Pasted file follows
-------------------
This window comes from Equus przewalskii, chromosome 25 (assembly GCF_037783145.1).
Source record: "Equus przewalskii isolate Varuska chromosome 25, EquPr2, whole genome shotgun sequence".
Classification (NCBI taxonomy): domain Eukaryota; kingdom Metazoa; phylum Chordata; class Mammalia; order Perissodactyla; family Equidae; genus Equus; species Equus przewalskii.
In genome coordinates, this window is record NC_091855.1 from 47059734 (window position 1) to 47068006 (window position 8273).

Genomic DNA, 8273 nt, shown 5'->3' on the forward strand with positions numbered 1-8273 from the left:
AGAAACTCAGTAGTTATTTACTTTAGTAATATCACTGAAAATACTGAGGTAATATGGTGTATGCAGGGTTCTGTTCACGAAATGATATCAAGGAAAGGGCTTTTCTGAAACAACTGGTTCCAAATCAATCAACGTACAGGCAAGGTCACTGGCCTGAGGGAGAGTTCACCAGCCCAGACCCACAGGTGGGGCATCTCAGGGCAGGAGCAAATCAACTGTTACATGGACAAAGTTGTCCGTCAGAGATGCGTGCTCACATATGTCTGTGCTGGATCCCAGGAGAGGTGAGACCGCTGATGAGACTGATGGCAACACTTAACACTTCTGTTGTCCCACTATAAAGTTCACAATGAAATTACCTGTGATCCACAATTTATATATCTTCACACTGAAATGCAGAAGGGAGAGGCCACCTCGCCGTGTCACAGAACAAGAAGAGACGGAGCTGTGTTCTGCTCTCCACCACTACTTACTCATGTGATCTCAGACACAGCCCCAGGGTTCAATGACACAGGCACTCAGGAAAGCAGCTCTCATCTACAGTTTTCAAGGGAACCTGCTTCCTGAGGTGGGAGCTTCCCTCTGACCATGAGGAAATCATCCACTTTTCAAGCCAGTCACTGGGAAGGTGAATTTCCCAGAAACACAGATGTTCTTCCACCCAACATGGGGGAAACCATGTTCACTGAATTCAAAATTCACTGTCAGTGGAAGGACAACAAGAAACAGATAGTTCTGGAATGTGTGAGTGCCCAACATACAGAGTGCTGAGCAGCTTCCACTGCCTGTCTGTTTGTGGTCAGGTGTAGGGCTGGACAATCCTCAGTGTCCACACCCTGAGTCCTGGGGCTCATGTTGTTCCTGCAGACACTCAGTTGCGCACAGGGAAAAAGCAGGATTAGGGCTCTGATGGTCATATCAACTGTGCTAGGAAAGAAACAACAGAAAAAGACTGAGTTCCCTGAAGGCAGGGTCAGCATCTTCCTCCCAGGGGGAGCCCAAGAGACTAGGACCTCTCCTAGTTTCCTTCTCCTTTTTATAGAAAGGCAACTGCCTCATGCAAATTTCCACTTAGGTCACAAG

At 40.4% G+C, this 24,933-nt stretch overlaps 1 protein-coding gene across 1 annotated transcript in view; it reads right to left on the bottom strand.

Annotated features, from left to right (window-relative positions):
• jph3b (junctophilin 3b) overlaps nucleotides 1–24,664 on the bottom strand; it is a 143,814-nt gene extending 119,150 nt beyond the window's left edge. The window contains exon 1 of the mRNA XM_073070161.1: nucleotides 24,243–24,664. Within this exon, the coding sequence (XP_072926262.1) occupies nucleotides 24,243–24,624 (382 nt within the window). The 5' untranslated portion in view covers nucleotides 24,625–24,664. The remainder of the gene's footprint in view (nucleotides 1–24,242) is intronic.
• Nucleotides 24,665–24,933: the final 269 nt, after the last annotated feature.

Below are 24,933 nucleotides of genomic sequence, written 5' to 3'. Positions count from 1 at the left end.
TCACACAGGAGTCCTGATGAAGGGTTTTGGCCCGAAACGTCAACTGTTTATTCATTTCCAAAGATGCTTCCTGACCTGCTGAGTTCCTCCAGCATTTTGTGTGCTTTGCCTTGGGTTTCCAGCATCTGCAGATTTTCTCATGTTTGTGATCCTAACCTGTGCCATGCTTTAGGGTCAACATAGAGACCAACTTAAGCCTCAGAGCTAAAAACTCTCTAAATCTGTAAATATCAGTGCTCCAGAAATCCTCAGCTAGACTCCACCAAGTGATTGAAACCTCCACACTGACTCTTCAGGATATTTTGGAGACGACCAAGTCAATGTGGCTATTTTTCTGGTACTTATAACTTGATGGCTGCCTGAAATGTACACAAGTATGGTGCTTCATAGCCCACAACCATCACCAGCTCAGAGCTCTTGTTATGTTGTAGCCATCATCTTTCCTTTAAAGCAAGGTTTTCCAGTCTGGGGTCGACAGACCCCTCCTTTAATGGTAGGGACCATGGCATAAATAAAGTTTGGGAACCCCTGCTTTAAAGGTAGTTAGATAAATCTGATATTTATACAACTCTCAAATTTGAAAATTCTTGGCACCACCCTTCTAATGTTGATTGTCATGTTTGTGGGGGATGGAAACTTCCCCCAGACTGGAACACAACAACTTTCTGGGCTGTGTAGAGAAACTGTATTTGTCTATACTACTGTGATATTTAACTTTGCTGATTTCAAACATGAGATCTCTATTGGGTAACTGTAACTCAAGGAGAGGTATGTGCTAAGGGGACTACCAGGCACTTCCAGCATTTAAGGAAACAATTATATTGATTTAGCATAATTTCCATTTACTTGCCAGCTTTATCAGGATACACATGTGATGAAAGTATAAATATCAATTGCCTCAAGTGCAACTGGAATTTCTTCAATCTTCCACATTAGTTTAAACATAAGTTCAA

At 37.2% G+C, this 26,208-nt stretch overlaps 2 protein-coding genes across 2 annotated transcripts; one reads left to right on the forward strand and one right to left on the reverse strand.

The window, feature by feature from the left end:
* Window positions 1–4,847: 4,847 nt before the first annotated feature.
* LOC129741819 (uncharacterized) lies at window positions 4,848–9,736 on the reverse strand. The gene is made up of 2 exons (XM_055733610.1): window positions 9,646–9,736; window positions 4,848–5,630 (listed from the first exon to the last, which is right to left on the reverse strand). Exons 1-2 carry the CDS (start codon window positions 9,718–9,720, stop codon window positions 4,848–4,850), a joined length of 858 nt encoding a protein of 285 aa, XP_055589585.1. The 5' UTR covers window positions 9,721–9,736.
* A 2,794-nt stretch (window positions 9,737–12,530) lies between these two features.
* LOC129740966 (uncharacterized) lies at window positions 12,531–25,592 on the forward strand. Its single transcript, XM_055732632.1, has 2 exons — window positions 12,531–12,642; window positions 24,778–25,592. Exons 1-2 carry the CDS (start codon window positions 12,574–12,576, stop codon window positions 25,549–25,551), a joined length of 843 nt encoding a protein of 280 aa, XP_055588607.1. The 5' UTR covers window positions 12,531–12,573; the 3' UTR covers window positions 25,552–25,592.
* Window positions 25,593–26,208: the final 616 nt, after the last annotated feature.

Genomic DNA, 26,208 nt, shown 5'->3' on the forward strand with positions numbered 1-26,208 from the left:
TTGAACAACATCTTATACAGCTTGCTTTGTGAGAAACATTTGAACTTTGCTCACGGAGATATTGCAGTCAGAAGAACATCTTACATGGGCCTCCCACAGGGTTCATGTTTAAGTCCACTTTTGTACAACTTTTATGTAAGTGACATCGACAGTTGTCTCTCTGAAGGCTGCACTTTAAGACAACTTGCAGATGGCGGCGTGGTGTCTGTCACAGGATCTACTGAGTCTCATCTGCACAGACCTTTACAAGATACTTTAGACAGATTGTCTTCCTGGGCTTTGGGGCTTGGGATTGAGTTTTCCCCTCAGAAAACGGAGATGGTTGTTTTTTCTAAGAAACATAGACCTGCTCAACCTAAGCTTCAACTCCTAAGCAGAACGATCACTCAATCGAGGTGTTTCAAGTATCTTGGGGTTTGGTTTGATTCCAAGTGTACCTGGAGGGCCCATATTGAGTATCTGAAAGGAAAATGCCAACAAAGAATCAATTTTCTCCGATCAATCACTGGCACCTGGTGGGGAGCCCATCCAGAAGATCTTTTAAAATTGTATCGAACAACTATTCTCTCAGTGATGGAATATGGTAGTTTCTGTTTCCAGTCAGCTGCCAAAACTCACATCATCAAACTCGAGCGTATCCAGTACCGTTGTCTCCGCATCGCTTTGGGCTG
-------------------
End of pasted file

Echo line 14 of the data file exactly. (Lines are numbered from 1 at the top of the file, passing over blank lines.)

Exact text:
The window, feature by feature from the left end: